By David P. Farrington, Roger Tarling
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Extra info for Prediction in criminology
The advantages of these kinds of designs have been discussed by Clarke (1976). In randomized experiments, prediction scores can be very useful in checking the success of the random assignment in producing comparable groups (see Kassebaum, Ward, and Wilner, 1971). Mannheim and Wilkins (1955) were perhaps the first to use prediction techniques in evaluating penal treatments. They compared reconviction rates of open and closed institutions within different Page 12 risk categories and found that the open institutions had consistently lower reconviction rates.
Employment for less than half of the two-year period preceding the current arrest. Each person was scored 0 or 1 according to the presence or absence of each item, leading to a prediction score between 0 and 7 for each offender. Greenwood showed how these prediction scores were related to crime rates. 9 for those scoring 4 or more. Greenwood argued that decisionmakers acting on the basis of incapacitation should be more selective: predicted high-rate offenders should receive longer prison sentences, while predicted low-rate offenders should receive shorter ones.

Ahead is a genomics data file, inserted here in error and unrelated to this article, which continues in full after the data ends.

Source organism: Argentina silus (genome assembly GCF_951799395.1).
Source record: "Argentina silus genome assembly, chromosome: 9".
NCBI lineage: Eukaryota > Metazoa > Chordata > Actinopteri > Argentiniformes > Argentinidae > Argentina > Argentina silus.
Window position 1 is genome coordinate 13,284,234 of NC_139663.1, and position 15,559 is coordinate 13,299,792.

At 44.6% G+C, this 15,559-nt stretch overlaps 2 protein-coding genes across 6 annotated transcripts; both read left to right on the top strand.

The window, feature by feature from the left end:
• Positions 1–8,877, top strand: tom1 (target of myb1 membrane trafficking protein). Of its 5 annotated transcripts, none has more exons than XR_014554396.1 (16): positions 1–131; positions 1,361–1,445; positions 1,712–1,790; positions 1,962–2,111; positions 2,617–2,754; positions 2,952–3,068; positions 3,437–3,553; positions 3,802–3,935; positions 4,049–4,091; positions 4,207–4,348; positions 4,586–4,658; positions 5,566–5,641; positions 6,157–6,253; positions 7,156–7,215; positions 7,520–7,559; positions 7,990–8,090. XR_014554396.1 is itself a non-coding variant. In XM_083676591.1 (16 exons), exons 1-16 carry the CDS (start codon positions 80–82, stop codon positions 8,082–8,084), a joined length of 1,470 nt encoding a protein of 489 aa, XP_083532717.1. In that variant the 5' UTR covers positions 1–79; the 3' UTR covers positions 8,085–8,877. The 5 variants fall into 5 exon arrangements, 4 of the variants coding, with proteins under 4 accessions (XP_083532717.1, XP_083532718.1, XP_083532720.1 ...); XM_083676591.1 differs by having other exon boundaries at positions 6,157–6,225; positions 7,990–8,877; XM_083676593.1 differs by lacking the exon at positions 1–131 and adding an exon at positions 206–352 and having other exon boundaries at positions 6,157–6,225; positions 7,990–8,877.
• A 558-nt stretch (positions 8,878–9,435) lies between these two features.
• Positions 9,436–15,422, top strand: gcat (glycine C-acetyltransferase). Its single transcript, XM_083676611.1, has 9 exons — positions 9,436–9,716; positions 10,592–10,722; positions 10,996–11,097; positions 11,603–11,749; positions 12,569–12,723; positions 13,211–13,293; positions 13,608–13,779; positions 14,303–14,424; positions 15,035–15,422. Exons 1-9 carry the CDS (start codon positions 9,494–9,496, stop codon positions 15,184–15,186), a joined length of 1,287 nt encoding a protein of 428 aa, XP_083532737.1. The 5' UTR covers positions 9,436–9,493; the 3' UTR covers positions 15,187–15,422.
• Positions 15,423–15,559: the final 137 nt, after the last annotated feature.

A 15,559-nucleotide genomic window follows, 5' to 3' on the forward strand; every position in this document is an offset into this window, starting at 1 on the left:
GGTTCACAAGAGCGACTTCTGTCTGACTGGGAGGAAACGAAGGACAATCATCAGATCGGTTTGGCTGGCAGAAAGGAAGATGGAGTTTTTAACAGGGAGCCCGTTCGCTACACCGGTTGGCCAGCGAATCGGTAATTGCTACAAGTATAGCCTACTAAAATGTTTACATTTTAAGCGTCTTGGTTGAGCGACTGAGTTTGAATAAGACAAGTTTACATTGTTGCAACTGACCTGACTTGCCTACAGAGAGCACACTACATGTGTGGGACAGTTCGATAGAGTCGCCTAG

Evaluation of Penal Treatments and Parole Prediction scores have often been used in research evaluating the effects of different penal treatments. One of the methodological problems faced in this type of research is how to disentangle the effects of the treatments from those of the kinds of people who receive them. The best way of ensuring that comparable people receive different treatments is to assign the people at random to the treatments. However, because of ethical, legal, and practical problems, randomized experiments in criminology are often difficult to arrange (for a review, see Farrington, 1983).
Prediction in criminology by David P. Farrington, Roger Tarling